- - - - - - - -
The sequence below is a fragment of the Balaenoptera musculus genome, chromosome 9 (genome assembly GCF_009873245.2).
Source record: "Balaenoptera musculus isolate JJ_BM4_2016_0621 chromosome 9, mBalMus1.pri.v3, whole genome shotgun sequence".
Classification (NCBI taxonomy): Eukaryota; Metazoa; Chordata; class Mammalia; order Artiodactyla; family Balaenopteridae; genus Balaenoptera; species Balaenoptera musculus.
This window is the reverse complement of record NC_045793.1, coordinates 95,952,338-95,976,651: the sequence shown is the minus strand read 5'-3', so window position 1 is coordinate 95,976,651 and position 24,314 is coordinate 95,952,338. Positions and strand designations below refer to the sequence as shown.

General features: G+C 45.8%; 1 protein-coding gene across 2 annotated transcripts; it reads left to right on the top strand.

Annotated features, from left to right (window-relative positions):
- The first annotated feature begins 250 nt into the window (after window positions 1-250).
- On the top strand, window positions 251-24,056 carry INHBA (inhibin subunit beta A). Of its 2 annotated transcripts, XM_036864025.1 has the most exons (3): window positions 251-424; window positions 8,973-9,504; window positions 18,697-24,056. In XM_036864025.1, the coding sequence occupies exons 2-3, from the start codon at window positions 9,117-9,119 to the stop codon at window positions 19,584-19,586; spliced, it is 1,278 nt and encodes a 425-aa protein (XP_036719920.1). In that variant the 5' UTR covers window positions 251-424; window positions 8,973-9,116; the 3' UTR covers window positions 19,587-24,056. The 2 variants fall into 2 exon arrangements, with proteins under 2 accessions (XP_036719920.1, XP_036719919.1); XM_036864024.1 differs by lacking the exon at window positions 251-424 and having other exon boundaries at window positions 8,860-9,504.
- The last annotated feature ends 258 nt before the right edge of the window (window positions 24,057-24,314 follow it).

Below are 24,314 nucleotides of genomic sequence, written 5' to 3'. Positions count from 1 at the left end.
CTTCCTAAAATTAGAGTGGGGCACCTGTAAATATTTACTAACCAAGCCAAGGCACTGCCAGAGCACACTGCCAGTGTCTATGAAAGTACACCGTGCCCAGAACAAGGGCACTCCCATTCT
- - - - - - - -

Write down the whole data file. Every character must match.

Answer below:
The sequence below is a fragment of the Balaenoptera musculus genome, chromosome 9 (genome assembly GCF_009873245.2).
Source record: "Balaenoptera musculus isolate JJ_BM4_2016_0621 chromosome 9, mBalMus1.pri.v3, whole genome shotgun sequence".
Classification (NCBI taxonomy): Eukaryota; Metazoa; Chordata; class Mammalia; order Artiodactyla; family Balaenopteridae; genus Balaenoptera; species Balaenoptera musculus.
This window is the reverse complement of record NC_045793.1, coordinates 95,952,338-95,976,651: the sequence shown is the minus strand read 5'-3', so window position 1 is coordinate 95,976,651 and position 24,314 is coordinate 95,952,338. Positions and strand designations below refer to the sequence as shown.

General features: G+C 45.8%; 1 protein-coding gene across 2 annotated transcripts; it reads left to right on the top strand.

Annotated features, from left to right (window-relative positions):
- The first annotated feature begins 250 nt into the window (after window positions 1-250).
- On the top strand, window positions 251-24,056 carry INHBA (inhibin subunit beta A). Of its 2 annotated transcripts, XM_036864025.1 has the most exons (3): window positions 251-424; window positions 8,973-9,504; window positions 18,697-24,056. In XM_036864025.1, the coding sequence occupies exons 2-3, from the start codon at window positions 9,117-9,119 to the stop codon at window positions 19,584-19,586; spliced, it is 1,278 nt and encodes a 425-aa protein (XP_036719920.1). In that variant the 5' UTR covers window positions 251-424; window positions 8,973-9,116; the 3' UTR covers window positions 19,587-24,056. The 2 variants fall into 2 exon arrangements, with proteins under 2 accessions (XP_036719920.1, XP_036719919.1); XM_036864024.1 differs by lacking the exon at window positions 251-424 and having other exon boundaries at window positions 8,860-9,504.
- The last annotated feature ends 258 nt before the right edge of the window (window positions 24,057-24,314 follow it).

Below are 24,314 nucleotides of genomic sequence, written 5' to 3'. Positions count from 1 at the left end.
CTTCCTAAAATTAGAGTGGGGCACCTGTAAATATTTACTAACCAAGCCAAGGCACTGCCAGAGCACACTGCCAGTGTCTATGAAAGTACACCGTGCCCAGAACAAGGGCACTCCCATTCT